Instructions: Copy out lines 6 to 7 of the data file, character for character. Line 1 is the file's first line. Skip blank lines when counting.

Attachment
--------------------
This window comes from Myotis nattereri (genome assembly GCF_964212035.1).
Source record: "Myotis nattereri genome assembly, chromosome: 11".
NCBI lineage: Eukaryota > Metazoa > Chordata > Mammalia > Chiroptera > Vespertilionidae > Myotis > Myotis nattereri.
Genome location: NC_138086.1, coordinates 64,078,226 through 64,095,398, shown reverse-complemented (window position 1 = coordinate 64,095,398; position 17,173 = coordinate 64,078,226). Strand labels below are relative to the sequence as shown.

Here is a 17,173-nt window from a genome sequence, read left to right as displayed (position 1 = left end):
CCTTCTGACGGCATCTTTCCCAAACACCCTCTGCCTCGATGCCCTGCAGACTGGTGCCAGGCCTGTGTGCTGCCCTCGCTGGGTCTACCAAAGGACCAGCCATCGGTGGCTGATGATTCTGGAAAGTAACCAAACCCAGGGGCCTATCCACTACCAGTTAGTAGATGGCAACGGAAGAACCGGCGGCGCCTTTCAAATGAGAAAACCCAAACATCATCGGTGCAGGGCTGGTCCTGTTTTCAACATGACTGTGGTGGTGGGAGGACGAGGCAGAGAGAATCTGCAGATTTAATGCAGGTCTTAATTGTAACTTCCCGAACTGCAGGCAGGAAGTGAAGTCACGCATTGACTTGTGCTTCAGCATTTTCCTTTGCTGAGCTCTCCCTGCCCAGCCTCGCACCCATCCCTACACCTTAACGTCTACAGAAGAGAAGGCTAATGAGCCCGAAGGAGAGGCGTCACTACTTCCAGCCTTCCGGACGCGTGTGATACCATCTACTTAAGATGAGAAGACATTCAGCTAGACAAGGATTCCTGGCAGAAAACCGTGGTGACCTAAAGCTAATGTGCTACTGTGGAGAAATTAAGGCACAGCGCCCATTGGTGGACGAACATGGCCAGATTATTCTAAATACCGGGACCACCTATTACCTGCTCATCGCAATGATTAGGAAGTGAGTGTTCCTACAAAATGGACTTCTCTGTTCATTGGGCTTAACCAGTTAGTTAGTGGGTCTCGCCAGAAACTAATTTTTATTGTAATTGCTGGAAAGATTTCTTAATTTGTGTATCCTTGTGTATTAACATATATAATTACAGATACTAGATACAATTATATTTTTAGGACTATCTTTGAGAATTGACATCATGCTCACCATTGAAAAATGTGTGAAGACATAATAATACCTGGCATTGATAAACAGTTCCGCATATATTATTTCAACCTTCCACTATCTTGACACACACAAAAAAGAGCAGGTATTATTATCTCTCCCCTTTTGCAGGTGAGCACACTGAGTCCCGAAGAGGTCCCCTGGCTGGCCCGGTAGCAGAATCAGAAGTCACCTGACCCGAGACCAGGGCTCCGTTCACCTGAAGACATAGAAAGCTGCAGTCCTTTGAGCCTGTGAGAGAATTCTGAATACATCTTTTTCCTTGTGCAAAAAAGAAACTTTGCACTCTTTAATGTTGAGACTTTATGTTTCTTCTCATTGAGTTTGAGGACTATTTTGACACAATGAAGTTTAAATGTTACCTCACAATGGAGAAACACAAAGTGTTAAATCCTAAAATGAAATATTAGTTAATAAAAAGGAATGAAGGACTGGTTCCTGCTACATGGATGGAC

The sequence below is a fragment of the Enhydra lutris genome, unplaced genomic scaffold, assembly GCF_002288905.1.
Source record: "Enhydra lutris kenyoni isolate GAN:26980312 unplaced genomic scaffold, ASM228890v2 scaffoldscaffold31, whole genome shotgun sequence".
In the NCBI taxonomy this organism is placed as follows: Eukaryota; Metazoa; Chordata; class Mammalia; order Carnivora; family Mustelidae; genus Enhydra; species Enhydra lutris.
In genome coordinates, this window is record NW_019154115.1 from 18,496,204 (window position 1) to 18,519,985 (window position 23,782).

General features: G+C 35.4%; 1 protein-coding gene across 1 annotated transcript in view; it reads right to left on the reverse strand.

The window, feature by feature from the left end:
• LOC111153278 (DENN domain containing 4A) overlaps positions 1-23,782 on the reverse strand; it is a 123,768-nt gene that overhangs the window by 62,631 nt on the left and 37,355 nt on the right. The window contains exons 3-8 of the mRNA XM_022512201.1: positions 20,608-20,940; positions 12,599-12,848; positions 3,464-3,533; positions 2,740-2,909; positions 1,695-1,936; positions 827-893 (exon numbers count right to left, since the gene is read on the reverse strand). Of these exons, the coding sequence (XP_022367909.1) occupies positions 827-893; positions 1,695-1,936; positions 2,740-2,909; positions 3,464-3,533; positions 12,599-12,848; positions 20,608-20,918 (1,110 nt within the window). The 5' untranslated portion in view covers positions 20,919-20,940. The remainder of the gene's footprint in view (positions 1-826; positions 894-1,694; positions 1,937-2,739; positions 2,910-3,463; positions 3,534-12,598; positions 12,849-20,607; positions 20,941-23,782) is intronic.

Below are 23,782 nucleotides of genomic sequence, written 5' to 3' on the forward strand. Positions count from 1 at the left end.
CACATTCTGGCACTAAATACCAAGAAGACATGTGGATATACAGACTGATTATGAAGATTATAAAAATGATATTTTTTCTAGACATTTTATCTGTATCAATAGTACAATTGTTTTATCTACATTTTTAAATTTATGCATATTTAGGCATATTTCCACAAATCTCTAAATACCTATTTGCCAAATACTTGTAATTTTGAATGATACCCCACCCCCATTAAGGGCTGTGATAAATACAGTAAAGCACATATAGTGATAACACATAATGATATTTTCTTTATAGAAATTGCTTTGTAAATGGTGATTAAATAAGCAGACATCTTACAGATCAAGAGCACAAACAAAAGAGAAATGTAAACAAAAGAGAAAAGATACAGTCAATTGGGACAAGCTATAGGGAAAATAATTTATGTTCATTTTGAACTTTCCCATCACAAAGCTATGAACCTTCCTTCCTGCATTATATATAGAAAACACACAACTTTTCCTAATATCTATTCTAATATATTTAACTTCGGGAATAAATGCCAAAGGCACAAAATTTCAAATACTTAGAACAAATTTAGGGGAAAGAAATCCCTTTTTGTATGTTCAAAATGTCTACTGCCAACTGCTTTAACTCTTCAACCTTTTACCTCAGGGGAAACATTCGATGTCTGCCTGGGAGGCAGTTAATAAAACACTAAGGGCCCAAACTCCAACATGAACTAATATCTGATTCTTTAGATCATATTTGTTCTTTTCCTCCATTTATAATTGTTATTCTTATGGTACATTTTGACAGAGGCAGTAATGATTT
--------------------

CCTTCTGACGGCATCTTTCCCAAACACCCTCTGCCTCGATGCCCTGCAGACTGGTGCCAGGCCTGTGTGCTGCCCTCGCTGGGTCTACCAAAGGACCAGCCATCGGTGGCTGATGATTCTGGAAAGTAACCAAACCCAGGGGCCTATCCACTACCAGTTAGTAGATGGCAACGGAAGAACCGGCGGCGCCTTTCAAATGAGAAAACCCAAACATCATCGGTGCAGGGCTGGTCCTGTTTTCAACATGACTGTGGTGGTGGGAGGACGAGGCAGAGAGAATCTGCAGATTTAATGCAGGTCTTAATTGTAACTTCCCGAACTGCAGGCAGGAAGTGAAGTCACGCATTGACTTGTGCTTCAGCATTTTCCTTTGCTGAGCTCTCCCTGCCCAGCCTCGCACCCATCCCTACACCTTAACGTCTACAGAAGAGAAGGCTAATGAGCCCGAAGGAGAGGCGTCACTACTTCCAGCCTTCCGGACGCGTGTGATACCATCTACTTAAGATGAGAAGACATTCAGCTAGACAAGGATTCCTGGCAGAAAACCGTGGTGACCTAAAGCTAATGTGCTACTGTGGAGAAATTAAGGCACAGCGCCCATTGGTGGACGAACATGGCCAGATTATTCTAAATACCGGGACCACCTATTACCTGCTCATCGCAATGATTAGGAAGTGAGTGTTCCTACAAAATGGACTTCTCTGTTCATTGGGCTTAACCAGTTAGTTAGTGGGTCTCGCCAGAAACTAATTTTTATTGTAATTGCTGGAAAGATTTCTTAATTTGTGTATCCTTGTGTATTAACATATATAATTACAGATACTAGATACAATTATATTTTTAGGACTATCTTTGAGAATTGACATCATGCTCACCATTGAAAAATGTGTGAAGACATAATAATACCTGGCATTGATAAACAGTTCCGCATATATTATTTCAACCTTCCACTATCTTGACACACACAAAAAAGAGCAGGTATTATTATCTCTCCCCTTTTGCAGGTGAGCACACTGAGTCCCGAAGAGGTCCCCTGGCTGGCCCGGTAGCAGAATCAGAAGTCACCTGACCCGAGACCAGGGCTCCGTTCACCTGAAGACATAGAAAGCTGCAGTCCTTTGAGCCTGTGAGAGAATTCTGAATACATCTTTTTCCTTGTGCAAAAAAGAAACTTTGCACTCTTTAATGTTGAGACTTTATGTTTCTTCTCATTGAGTTTGAGGACTATTTTGACACAATGAAGTTTAAATGTTACCTCACAATGGAGAAACACAAAGTGTTAAATCCTAAAATGAAATATTAGTTAATAAAAAGGAATGAAGGACTGGTTCCTGCTACATGGATGGAC

The sequence below is a fragment of the Enhydra lutris genome, unplaced genomic scaffold, assembly GCF_002288905.1.